• Communication can also be general (“On your left.”), giving the decision maker a clearer sense of the options he has around him
  • Communication coming from outside players relieves pressure on decision makers, especially inexperienced half backs, who have a lot going on in front of them. Players out wide have more time to spot and communicate opportunities.
  • Supporting players should watch for visual cues or “triggers” that can help them with decision making in the absence of communication (i.e. if a ball carrier has it tucked in one hand, he’s likely going to take on the line and not pass before contact, so the support player should ‘funnel’ inward and/or shoot a gap looking for an offload or help him in contact)


  • The aim is to regain the ball as soon as possible legally. We should be willing to give up certain tackle contests to give us a better shot at the next one.  (Ex. – commit one defender to a lost ruck to maintain pressure, we should have numbers advantage on the next tackle, allowing two defenders to target the ball carrier.)
  • Communicate responsibility early. Call Post, Guard, Ten from inside out, allowing other arriving defenders to take up wider positions.
  • Layered defence prevents kicking options, provide cross-cover, and act as ‘line backers’, directing traffic and calling out threats (full back, scrum half, wings).
  • Whichever side gets set first has the advantage – a high work rate to re-align on defence is the best way to shut down an attacking team’s options / confidence.
  • Trust is crucial to maintain the integrity of the line – i.e. over-committing to the tackle provides opportunities for ball carriers to put support runners into space.
  • Defend together in units of three – player responsible for the ball carrier, with support on his inside and outside to shut down offload options and help in the tackle / jackal situation.
  • Close down space as quickly as possible – taking 51% of the territory gives an advantage of space.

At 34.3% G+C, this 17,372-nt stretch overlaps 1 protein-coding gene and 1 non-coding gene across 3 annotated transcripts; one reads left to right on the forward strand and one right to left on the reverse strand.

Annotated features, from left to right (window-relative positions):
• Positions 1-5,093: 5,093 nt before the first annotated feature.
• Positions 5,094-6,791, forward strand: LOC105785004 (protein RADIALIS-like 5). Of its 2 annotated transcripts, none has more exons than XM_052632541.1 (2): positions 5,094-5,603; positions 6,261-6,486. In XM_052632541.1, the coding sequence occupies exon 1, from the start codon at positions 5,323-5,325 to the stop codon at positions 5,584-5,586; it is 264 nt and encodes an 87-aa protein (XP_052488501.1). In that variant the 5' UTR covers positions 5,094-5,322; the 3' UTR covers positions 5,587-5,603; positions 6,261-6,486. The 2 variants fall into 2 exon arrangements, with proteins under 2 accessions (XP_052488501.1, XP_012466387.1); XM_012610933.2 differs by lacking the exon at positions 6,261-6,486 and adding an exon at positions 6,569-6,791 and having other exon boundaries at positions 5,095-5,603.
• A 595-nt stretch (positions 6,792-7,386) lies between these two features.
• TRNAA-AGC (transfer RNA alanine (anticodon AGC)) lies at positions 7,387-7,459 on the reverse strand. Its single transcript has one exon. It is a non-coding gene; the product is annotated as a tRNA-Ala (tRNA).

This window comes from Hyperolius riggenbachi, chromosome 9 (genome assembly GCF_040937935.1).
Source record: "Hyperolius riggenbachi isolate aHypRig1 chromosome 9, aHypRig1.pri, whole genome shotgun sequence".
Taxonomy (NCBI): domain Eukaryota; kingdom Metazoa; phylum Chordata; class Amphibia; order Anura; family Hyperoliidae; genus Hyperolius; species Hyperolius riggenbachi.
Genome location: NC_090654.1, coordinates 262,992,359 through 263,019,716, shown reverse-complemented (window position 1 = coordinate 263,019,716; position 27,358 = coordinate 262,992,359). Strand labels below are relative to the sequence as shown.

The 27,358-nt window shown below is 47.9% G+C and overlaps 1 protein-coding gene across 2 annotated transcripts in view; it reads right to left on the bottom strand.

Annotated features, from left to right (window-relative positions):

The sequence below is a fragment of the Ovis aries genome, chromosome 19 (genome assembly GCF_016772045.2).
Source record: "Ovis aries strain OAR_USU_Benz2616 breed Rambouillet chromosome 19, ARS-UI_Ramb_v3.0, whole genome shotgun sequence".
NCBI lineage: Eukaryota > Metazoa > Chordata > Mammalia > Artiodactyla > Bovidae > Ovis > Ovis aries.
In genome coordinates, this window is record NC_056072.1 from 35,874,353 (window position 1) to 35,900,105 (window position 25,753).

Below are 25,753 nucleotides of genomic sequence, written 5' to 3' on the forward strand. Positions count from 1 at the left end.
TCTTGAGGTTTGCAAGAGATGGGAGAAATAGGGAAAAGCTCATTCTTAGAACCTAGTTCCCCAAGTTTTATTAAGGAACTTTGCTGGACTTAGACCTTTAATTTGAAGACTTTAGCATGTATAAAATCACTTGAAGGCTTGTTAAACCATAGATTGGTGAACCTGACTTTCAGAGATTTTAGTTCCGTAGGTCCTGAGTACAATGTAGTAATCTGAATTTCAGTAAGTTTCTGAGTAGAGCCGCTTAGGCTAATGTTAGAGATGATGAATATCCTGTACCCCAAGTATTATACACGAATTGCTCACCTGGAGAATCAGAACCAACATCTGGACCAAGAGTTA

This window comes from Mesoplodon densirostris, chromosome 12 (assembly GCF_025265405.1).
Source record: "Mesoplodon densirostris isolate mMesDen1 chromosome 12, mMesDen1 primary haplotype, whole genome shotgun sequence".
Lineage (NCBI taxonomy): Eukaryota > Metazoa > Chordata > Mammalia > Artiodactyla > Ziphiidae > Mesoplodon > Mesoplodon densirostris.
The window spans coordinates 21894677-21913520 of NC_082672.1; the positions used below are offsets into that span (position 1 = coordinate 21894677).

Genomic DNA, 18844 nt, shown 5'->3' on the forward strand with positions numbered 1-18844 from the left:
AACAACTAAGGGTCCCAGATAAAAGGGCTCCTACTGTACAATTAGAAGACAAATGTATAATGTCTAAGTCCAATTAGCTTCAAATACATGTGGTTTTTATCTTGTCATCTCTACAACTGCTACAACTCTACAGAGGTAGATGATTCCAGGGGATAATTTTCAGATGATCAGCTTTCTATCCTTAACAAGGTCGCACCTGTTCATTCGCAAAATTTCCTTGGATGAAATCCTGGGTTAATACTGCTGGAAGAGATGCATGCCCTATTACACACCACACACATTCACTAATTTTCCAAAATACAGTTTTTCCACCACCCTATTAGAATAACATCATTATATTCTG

• Defensive line must advance together. Players shooting up early or hanging back provide easy spaces to attack.
  • Hips determine direction; keep eyes on hips until tackle is completed.
  • Keep moving feet all the way to the tackle, getting one foot in the ‘hoola hoop’ around the feet of the defender to ensure a powerful position.
  • Dominate the tackle. Shoulder on first; head to the side. Wrap tightly and drive (front on or sideways) into the hit to destabilise the ball carrier.
  • Quick take downs provide an opportunity to steal the ball. High, slow tackles allow defensive support to arrive and provide them with offload opportunities.
  • Two immediate passes from a turnover should put us in space
  • Establish a relatively flat arrowhead-shaped line when chasing kicks

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If you want the condensed version on how to play effective defence, remember that the same principles which determine successful attack apply when trying to stop it. Go forward to take away time and space, maintain continuity to ensure gaps – especially interior ones – are plugged, and maintain both physical and vocal support structures to account for rugby’s non-stop, dynamic nature. Build the defensive line close to the tackle contest first. Urge players to work together and communicate in small units. Make sure you have layered defence to account for line breaks and kicks and make sure those players provide direction in close and out wide. High work rate off the ball is vital! The team that is organised first has the advantage when scanning and accounting for threats / opportunities. Nothing is more frustrating for a fly half than facing more defenders set, aligned, and focused than he or she has in support.

While I believe that international and pro level attack structures and tactics shouldn’t necessarily be adopted by amateur, and especially school sides, I feel we can take a lesson from how they play defence. We must strive to win the ball back as soon as possible, but in order to avoid penalties we need to be patient about doing so from a position of dominance and within the laws. Most top teams commit just one or two players to most tackle contests, making an attempt to steal first and then being a nuisance to prevent quick ball. The rest take up positions in the defensive line, often creating the situation described earlier where more defenders are standing than attackers (who’ve likely sent three or four in to secure the ball). This situation should then allow the defensive team the opportunity make an effort to re-gain possession on the next phase. Some of these are: tackling a ball carrier into touch, forcing a mistake, making a double hit and rip, stealing or ‘jackaling’ the ball on the ground or driving over with a well-timed and coordinated counter-ruck. A well-organised and coordinated defence can also win the ball back by passive means, offering no opportunities to the attacking team such that they elect to kick.